Despite being only just over a millimetre long, and enjoying a life span on the wing of just a few weeks, the midge (genus: culicoides) – a tiny biting fly prevalent in the Highlands (mainly the west coast) and Islands – is considered to be second only to the weather as the major deterrent to tourism in Scotland. There are more than thirty varieties of midge, though only half of these bite humans. Ninety percent of all midge bites are down to the female Culicoides impunctatus or Highland midge (the male does not bite), which has two sets of jaws sporting twenty teeth each; she needs a good meal of blood in order to produce eggs.

These persistent creatures can be a nuisance, but some people also have a violent allergic reaction to midge bites. The easiest way to avoid midges is to visit in the winter, since they only appear between April and October. Midges also favour still, damp, overcast or shady conditions and are at their meanest around sunrise and sunset, when clouds of them can descend on an otherwise idyllic spot. Direct sunlight, heavy rain, noise and smoke discourage them to some degree, though wind is the most effective means of dispersing them. If they appear, cover up exposed skin and get your hands on some kind of repellent. Recommendations include Autan, Eureka, Jungle Formula (widely available from pharmacists) and the herbal remedy citronella. An alternative to repellents for protecting your face, especially if you’re walking or camping, is a midge net, a little like a beekeeper’s hat; though they appear ridiculous at first, you’re unlikely to care as long as they work. The latest deployment in the battle against the midge is a gas-powered machine called a “midge magnet” which sucks up the wee beasties and is supposed to be able to clear up to an acre; each unit costs £400 and upwards, but there’s been a healthy take-up by pubs with beer gardens and by campsite owners.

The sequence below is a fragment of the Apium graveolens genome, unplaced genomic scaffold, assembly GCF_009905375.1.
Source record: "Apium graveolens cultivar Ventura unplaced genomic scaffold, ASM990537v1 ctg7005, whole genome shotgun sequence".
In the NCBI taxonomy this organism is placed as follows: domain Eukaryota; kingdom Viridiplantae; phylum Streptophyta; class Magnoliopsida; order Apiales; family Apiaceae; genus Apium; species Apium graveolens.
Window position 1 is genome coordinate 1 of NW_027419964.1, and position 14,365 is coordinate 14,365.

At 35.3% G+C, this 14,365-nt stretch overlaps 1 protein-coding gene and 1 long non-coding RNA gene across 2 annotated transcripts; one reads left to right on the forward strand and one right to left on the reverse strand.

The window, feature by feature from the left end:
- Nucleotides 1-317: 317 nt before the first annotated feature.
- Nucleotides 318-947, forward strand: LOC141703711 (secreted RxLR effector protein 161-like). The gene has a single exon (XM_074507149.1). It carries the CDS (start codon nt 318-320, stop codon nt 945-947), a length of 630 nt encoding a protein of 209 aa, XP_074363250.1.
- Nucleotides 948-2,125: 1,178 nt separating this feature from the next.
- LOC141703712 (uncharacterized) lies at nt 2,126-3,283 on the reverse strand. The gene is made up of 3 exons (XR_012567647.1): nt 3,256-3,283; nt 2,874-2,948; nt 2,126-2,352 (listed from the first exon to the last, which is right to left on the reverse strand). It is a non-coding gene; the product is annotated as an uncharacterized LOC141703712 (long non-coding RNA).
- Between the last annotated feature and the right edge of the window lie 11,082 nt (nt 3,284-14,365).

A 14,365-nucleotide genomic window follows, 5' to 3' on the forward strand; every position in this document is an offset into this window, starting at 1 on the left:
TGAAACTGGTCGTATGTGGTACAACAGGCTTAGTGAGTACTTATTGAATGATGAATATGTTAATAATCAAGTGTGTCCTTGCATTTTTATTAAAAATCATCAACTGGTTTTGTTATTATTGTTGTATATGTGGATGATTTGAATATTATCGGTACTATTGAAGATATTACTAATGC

If you’re walking through long grass or bracken, there’s a possibility that you may receive attention from ticks, tiny parasites no bigger than a pin head, which bury themselves into your skin. Removing ticks by dabbing them with alcohol, butter or oil is now discouraged; the medically favoured way of extracting them is to pull them out carefully with small tweezers. There is a very slight risk of catching some nasty diseases, such as encephalitis, from ticks. If flu-like symptoms persist after a tick bite, you should see a doctor immediately.


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